Lead 40 is a ventricular lead including a coil electrode 42. Coil electrode 42 may be used in conjunction with IMD housing 15 for delivering cardioversion/defibrillation shocks to a patient. Lead 40 may also be provided with a tip electrode and a ring electrode for sensing cardiac signals and delivering cardiac pacing pulses. In one embodiment of the invention, coil electrode 42 is used in conjunction with IMD housing 15 to measure thoracic impedance for monitoring thoracic fluid level and respiration rate. In patients suffering from congestive heart failure, an increase in pulmonary fluid congestion will result in a decrease in thoracic impedance. Monitoring of thoracic impedance over time allows a trend of worsening or improving thoracic fluid level (pulmonary edema) to be tracked.
In other embodiments lead 40 may be equipped with other physiological sensors such as blood chemistry sensors, temperature sensors, flow sensors, wall motion sensors or the like. Furthermore, while IMD 10 is shown as a cardiac device coupled to the patient's heart 8 via a ventricular lead 40 positioned in the right ventricle, various embodiments of the invention may include other types of implantable medical devices including other sensor configurations for monitoring a physiological signal for detecting a condition or event associated with a change in the monitored signal.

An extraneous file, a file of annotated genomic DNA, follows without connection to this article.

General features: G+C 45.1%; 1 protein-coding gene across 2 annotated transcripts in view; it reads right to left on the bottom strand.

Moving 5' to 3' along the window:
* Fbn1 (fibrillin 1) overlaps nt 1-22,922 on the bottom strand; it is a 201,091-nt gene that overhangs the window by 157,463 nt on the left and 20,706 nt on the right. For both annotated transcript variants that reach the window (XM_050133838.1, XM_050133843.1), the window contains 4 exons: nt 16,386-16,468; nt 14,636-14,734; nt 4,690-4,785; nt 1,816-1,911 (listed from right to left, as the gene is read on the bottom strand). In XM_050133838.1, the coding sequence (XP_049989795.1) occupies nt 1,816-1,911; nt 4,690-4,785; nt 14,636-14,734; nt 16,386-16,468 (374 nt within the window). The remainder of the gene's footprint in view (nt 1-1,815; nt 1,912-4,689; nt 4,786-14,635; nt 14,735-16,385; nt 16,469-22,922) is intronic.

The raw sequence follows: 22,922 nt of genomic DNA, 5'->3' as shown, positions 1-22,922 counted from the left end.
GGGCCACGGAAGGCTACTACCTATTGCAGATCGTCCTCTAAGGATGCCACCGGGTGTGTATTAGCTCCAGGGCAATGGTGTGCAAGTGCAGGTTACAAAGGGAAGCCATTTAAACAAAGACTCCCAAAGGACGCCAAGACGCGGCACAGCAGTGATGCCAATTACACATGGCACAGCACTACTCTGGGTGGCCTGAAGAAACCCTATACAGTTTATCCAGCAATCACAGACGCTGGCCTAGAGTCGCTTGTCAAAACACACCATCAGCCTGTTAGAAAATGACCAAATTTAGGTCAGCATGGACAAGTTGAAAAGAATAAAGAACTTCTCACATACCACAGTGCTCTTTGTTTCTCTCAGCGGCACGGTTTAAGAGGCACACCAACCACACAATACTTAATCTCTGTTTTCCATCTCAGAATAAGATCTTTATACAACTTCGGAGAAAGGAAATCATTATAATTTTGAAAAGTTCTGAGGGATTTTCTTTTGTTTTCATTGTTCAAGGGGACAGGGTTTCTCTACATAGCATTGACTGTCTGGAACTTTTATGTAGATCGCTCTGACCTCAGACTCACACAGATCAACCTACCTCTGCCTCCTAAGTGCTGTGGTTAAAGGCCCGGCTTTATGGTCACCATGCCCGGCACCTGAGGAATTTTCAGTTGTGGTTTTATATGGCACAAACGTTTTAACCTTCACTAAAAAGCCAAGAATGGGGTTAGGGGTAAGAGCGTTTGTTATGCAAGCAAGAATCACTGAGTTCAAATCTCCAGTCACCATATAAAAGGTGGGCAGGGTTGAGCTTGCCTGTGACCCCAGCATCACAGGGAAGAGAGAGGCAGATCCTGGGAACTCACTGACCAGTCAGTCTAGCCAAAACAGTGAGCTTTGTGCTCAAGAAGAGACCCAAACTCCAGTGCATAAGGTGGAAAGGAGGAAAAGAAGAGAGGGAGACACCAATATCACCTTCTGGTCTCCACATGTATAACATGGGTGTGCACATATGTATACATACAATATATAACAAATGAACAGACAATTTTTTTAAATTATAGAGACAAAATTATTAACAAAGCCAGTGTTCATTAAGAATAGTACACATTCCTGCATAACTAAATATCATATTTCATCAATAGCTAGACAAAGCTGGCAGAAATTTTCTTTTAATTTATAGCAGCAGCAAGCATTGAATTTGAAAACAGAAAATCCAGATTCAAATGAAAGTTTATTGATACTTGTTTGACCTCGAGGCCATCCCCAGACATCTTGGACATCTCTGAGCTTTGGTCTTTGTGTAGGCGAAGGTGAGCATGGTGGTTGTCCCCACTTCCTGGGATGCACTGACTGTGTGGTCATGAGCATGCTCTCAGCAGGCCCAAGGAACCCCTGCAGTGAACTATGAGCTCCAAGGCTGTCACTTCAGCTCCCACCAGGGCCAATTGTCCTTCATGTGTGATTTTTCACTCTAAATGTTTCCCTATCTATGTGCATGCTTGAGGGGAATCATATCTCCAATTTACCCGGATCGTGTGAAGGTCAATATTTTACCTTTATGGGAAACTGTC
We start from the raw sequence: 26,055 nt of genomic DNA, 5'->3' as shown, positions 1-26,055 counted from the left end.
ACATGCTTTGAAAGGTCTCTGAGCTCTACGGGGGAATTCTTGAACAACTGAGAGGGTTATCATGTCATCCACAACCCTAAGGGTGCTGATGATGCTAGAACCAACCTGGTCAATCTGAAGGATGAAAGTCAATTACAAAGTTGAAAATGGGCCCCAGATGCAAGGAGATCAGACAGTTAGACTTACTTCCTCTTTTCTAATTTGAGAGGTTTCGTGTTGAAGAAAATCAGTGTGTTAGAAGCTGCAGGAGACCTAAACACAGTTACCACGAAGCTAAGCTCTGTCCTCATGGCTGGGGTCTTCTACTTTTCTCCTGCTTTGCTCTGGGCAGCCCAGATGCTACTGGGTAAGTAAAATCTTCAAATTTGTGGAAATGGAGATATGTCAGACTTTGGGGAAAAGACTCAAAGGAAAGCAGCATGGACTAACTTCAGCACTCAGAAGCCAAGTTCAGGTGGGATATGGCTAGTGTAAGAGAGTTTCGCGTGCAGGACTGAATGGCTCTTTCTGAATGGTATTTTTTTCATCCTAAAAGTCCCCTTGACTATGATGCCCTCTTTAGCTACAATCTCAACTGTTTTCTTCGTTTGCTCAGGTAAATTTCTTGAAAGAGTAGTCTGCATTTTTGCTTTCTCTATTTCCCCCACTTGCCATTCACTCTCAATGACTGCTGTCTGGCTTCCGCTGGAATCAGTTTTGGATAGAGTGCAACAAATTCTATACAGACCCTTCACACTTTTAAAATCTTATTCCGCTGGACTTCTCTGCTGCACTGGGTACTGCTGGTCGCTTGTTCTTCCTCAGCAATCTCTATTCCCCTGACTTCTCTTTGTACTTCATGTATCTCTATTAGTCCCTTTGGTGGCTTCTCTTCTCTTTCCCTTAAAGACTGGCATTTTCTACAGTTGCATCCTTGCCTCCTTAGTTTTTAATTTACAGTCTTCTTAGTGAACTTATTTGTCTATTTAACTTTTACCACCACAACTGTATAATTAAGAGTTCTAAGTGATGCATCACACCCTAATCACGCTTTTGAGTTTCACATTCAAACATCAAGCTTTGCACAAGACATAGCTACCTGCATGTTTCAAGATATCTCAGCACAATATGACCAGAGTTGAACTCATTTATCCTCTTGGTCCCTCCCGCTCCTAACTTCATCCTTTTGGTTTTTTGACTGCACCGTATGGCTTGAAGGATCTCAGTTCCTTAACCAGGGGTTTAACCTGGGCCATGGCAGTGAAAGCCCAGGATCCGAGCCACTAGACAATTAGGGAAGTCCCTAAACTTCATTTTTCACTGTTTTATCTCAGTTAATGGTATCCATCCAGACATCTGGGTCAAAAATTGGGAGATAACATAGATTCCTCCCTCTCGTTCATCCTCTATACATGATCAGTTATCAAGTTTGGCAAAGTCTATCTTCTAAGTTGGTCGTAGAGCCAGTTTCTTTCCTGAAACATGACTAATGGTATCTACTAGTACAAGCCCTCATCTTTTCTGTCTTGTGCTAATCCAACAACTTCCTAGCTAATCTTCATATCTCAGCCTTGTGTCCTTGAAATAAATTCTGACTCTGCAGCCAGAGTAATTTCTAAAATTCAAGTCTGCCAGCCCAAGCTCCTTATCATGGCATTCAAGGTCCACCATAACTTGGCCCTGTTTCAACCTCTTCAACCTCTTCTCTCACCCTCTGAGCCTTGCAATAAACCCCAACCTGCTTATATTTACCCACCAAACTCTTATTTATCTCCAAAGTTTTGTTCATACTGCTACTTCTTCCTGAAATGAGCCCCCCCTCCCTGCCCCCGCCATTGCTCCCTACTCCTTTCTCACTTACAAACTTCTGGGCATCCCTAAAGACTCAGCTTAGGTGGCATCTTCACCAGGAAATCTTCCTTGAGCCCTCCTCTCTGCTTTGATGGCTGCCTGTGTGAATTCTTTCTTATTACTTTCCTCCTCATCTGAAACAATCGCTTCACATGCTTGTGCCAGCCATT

IMD 10 is provided with an antenna and associated circuitry, as will be described below, for establishing a communication link 14 with home monitor 20 and a communication link 28 with a physician programmer 26. Home monitor 20 may include a user interface 21 that allows patient 12 or a caregiver to transmit commands or signals to IMD 10 using home monitor 20. Home monitor 20 may be enabled to generate a patient alarm in response to receiving a signal from IMD 10 corresponding to a detected physiological condition or event. A patient alarm may be provided as a visual display and/or audible sounds.
Home monitor 20 may be configured to receive data from IMD 10 for transmission to a central database 24 to enable remote monitoring or remote follow up of patient 12. In some embodiments, home monitor 20 may be enabled to transmit data received from central database 24 corresponding to operating code or control parameters used by IMD 10.
IMD 10 is further enabled for bidirectional communication with a physician programmer 26 via telemetry link 28. Physician programmer 26 is generally located in a health care facility, such as a clinic or hospital, for use by medical personnel and is typically enabled for full IMD programming and interrogation functions. Either of home monitor 20 and programmer 26 may be used to send a signal to IMD 10 confirming or indicating a particular patient condition. As will be further described below, home monitor 20 or programmer 26 may be used to confirm a resting state and an active state of the patient for use by IMD 10 in setting a threshold for detecting a physiological event.